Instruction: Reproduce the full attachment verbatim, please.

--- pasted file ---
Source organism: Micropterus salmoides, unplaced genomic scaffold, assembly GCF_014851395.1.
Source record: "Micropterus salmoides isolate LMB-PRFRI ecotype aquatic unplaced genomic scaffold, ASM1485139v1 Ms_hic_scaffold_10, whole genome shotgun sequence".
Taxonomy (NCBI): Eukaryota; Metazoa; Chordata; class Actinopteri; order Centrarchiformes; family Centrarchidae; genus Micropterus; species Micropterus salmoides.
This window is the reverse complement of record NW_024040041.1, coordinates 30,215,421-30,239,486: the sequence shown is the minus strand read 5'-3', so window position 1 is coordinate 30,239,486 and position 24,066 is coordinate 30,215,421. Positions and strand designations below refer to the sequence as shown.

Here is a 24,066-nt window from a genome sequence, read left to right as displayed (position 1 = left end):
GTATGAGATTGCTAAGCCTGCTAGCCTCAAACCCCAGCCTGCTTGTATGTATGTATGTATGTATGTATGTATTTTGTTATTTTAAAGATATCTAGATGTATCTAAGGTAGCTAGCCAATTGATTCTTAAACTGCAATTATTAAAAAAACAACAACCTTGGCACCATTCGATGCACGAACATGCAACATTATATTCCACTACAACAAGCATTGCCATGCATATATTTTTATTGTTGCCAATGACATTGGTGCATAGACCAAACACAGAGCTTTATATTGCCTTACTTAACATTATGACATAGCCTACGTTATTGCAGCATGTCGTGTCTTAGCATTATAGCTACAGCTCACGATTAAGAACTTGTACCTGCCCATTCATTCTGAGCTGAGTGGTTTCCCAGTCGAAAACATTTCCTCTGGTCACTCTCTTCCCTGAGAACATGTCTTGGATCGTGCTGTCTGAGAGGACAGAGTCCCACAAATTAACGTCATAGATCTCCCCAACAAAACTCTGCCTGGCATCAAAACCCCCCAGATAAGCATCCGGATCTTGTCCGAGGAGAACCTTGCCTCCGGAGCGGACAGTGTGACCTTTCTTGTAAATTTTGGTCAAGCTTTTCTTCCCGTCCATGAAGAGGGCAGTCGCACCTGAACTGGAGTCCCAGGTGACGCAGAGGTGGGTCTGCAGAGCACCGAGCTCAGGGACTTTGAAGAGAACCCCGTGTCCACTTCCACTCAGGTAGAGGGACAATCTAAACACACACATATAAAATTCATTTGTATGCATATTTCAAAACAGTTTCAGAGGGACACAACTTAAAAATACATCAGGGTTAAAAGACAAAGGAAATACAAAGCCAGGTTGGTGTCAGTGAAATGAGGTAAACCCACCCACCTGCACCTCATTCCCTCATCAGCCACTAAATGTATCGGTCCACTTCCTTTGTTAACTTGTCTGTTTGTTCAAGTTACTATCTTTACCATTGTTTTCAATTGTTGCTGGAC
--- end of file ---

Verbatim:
Source organism: Micropterus salmoides, unplaced genomic scaffold, assembly GCF_014851395.1.
Source record: "Micropterus salmoides isolate LMB-PRFRI ecotype aquatic unplaced genomic scaffold, ASM1485139v1 Ms_hic_scaffold_10, whole genome shotgun sequence".
Taxonomy (NCBI): Eukaryota; Metazoa; Chordata; class Actinopteri; order Centrarchiformes; family Centrarchidae; genus Micropterus; species Micropterus salmoides.
This window is the reverse complement of record NW_024040041.1, coordinates 30,215,421-30,239,486: the sequence shown is the minus strand read 5'-3', so window position 1 is coordinate 30,239,486 and position 24,066 is coordinate 30,215,421. Positions and strand designations below refer to the sequence as shown.

Here is a 24,066-nt window from a genome sequence, read left to right as displayed (position 1 = left end):
GTATGAGATTGCTAAGCCTGCTAGCCTCAAACCCCAGCCTGCTTGTATGTATGTATGTATGTATGTATGTATTTTGTTATTTTAAAGATATCTAGATGTATCTAAGGTAGCTAGCCAATTGATTCTTAAACTGCAATTATTAAAAAAACAACAACCTTGGCACCATTCGATGCACGAACATGCAACATTATATTCCACTACAACAAGCATTGCCATGCATATATTTTTATTGTTGCCAATGACATTGGTGCATAGACCAAACACAGAGCTTTATATTGCCTTACTTAACATTATGACATAGCCTACGTTATTGCAGCATGTCGTGTCTTAGCATTATAGCTACAGCTCACGATTAAGAACTTGTACCTGCCCATTCATTCTGAGCTGAGTGGTTTCCCAGTCGAAAACATTTCCTCTGGTCACTCTCTTCCCTGAGAACATGTCTTGGATCGTGCTGTCTGAGAGGACAGAGTCCCACAAATTAACGTCATAGATCTCCCCAACAAAACTCTGCCTGGCATCAAAACCCCCCAGATAAGCATCCGGATCTTGTCCGAGGAGAACCTTGCCTCCGGAGCGGACAGTGTGACCTTTCTTGTAAATTTTGGTCAAGCTTTTCTTCCCGTCCATGAAGAGGGCAGTCGCACCTGAACTGGAGTCCCAGGTGACGCAGAGGTGGGTCTGCAGAGCACCGAGCTCAGGGACTTTGAAGAGAACCCCGTGTCCACTTCCACTCAGGTAGAGGGACAATCTAAACACACACATATAAAATTCATTTGTATGCATATTTCAAAACAGTTTCAGAGGGACACAACTTAAAAATACATCAGGGTTAAAAGACAAAGGAAATACAAAGCCAGGTTGGTGTCAGTGAAATGAGGTAAACCCACCCACCTGCACCTCATTCCCTCATCAGCCACTAAATGTATCGGTCCACTTCCTTTGTTAACTTGTCTGTTTGTTCAAGTTACTATCTTTACCATTGTTTTCAATTGTTGCTGGAC